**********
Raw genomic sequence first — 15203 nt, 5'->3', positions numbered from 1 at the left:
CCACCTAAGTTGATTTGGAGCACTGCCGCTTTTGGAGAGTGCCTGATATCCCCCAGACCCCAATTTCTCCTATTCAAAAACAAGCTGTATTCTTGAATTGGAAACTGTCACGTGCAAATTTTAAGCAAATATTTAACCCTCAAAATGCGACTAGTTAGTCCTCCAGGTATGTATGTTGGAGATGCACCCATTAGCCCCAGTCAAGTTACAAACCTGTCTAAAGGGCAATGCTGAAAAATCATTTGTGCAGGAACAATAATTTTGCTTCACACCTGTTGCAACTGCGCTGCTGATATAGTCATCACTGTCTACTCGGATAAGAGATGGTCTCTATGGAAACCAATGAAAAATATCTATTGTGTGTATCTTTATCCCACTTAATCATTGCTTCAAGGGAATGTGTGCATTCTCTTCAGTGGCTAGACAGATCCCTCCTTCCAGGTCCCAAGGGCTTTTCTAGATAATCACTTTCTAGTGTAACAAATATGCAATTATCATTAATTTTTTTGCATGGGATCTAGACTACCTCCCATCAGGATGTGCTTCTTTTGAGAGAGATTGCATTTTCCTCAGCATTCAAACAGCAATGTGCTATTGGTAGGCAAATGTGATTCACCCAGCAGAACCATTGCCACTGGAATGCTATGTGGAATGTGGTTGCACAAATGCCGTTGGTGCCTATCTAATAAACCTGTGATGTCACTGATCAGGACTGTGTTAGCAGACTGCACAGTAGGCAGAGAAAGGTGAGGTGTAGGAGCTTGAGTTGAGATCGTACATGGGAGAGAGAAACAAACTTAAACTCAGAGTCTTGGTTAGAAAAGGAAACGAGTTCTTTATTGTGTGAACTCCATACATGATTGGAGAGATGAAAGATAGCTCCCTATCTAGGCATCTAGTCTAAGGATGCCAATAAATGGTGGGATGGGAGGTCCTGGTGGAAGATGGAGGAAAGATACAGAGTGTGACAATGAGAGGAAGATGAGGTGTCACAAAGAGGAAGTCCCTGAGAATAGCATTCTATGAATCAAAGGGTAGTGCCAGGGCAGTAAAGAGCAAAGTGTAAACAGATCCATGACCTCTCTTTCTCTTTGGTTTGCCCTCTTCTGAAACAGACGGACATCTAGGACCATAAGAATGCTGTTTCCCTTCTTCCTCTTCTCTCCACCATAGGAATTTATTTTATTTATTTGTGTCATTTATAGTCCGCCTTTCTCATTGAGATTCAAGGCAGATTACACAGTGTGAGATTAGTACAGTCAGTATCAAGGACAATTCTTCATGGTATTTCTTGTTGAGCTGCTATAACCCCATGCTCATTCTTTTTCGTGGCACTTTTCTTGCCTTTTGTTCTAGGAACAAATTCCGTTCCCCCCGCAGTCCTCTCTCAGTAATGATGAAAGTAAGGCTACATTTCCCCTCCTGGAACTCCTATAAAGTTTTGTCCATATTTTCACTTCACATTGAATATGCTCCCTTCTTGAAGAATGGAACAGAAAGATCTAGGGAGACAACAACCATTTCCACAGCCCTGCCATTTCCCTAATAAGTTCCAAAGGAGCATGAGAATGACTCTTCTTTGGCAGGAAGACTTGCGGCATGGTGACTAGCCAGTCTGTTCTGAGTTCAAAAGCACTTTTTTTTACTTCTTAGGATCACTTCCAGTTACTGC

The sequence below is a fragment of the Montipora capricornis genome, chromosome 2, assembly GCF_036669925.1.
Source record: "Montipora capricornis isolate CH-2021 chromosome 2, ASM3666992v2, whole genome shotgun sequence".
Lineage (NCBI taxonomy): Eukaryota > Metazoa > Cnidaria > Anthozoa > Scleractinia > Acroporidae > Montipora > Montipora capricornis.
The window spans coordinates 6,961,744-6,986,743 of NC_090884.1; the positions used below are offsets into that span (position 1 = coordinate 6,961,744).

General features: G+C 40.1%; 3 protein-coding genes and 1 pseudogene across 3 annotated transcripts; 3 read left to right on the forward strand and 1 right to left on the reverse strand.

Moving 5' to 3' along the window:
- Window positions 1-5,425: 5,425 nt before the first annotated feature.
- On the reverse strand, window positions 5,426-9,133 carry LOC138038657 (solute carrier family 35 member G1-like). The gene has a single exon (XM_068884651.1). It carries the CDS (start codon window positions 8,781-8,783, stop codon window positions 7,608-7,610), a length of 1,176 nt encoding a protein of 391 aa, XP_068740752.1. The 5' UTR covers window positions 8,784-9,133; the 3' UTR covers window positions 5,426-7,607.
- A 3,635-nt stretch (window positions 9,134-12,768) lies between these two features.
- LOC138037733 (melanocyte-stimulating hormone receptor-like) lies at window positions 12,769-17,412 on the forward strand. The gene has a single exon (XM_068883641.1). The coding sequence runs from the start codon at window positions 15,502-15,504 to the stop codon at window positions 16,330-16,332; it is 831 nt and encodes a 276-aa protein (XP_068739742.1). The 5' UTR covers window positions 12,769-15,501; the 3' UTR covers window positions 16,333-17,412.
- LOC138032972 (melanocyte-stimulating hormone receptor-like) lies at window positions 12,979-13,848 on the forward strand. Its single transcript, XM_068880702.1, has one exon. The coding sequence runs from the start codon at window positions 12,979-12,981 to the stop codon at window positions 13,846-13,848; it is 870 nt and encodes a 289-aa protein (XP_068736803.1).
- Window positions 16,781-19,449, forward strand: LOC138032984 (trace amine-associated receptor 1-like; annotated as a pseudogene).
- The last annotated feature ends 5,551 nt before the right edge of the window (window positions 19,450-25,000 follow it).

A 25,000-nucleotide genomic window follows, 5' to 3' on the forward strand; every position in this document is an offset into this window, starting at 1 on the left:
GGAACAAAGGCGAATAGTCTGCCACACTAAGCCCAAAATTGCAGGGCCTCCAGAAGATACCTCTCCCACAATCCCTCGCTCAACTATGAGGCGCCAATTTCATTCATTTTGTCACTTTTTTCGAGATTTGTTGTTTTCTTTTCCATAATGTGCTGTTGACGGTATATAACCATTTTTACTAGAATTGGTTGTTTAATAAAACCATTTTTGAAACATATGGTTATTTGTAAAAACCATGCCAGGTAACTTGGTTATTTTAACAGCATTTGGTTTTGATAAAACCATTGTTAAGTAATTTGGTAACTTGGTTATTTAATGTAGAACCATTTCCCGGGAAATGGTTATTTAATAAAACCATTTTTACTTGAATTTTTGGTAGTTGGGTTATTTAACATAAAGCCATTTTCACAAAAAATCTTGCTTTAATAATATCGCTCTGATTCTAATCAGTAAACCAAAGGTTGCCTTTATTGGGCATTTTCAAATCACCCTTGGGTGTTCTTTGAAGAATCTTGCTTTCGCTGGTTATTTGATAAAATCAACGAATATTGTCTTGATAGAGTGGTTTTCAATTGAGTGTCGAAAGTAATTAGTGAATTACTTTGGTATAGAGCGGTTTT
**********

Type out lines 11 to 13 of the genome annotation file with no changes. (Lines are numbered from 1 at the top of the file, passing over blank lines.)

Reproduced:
- A 3,635-nt stretch (window positions 9,134-12,768) lies between these two features.
- LOC138037733 (melanocyte-stimulating hormone receptor-like) lies at window positions 12,769-17,412 on the forward strand. The gene has a single exon (XM_068883641.1). The coding sequence runs from the start codon at window positions 15,502-15,504 to the stop codon at window positions 16,330-16,332; it is 831 nt and encodes a 276-aa protein (XP_068739742.1). The 5' UTR covers window positions 12,769-15,501; the 3' UTR covers window positions 16,333-17,412.
- LOC138032972 (melanocyte-stimulating hormone receptor-like) lies at window positions 12,979-13,848 on the forward strand. Its single transcript, XM_068880702.1, has one exon. The coding sequence runs from the start codon at window positions 12,979-12,981 to the stop codon at window positions 13,846-13,848; it is 870 nt and encodes a 289-aa protein (XP_068736803.1).